Do Peace Lilies Like to be Root Bound?

Ralph Astley is a retired gardener from Philadelphia who specializes in outdoor plants and trees. With years of hands-on experience, Ralph not only cares for a diverse range of outdoor flora but also shares his extensive knowledge through well-written articles and social media posts. A trusted authority in arboriculture, he's committed to helping the community grow healthier, more robust gardens.
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Do Peace Lilies Like to be Root Bound? Do you really need to be in hurry to re-pot them? Find out everything in detail in this article!

Do Peace Lilies Like to be Root Bound

Peace Lilies are great houseplants with glossy green foliage and white bracts. They are not just eye-candy but are also low-maintenance, need low light, and are just overall stunning plants to keep at home. One of the key factors to keep them healthy is taking care of the root system. Do Peace Lilies Like to be Root Bound? Let’s find out!

Find out the best types of peace lily here

Do Peace Lilies Like to be Root Bound?

The short answer to this question is – Yes. Never be in a hurry to re-pot your peace lilies unless the plant shows signs like drooping and deformed leaves.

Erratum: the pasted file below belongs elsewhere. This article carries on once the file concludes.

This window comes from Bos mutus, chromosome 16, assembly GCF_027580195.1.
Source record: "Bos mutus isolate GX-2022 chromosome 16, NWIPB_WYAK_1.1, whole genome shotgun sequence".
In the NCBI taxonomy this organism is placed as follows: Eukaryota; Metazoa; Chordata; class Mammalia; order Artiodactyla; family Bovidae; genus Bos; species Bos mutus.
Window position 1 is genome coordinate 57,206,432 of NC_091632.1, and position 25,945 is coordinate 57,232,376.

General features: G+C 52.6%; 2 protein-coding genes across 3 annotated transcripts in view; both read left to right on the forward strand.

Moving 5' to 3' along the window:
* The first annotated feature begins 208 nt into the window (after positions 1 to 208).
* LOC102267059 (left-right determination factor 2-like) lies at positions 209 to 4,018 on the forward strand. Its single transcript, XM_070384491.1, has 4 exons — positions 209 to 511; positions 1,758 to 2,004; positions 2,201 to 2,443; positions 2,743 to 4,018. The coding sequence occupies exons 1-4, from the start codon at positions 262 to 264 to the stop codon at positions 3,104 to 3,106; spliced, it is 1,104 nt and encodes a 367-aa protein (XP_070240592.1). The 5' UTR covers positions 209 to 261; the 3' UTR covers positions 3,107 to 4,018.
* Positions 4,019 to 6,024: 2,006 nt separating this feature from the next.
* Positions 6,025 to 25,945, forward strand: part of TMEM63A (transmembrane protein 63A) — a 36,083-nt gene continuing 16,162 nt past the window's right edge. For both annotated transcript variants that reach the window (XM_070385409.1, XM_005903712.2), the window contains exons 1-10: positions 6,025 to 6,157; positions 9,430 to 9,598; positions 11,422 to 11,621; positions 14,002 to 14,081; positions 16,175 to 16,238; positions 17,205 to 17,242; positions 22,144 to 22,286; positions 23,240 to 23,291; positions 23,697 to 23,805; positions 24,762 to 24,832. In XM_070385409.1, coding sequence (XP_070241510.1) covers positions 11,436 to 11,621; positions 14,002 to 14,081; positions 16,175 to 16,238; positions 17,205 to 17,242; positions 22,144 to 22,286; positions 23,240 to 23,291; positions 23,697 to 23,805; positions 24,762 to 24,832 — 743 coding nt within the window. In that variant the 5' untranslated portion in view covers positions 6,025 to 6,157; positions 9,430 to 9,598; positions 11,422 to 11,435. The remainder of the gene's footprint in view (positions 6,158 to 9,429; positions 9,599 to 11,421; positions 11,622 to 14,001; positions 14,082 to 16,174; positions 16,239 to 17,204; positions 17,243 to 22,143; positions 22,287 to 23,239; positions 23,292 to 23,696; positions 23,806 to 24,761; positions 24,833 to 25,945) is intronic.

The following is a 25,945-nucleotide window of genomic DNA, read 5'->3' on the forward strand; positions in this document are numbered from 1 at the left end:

• Always make sure that the growing medium is well-draining.
  • The plant will develop spathes more quickly and effectively while being in a root-bound stage. This saves the energy that it will otherwise use to develop more leaves and the plant uses it on developing spathes.
  • Slightly root bound peace lilies will also absorb water more readily, eliminating the chances of root rot.
  • While being root bound, the plant will divert its energy in growing more pups too.
  • It is essential that you never place the plant in a larger container, as it can cause waterlogging that may kill the plant.

Important Things to Remember

  • If the roots are seeping out through drainage holes, and you notice yellow leaves, then these are the common signs that indicate peace lily needs to be transplanted.
  • Take out the plant from the container and loosen up the root ball. Prune damaged roots, and transfer the plant to a new pot that is only a size bigger than the previous one.
  • Always use a new growing medium while re-potting.
  • The average period in which repotting is done ranges every one to two years.

Learn about the 8 amazing peace lily benefits proven in studies here.

When to Re-pot Peace Lillies?


If the plant is in this condition, like it is shown in the above picture, then you have to re-pot it into a size bigger pot. Also, plant the pups in separate pots to make more plants!

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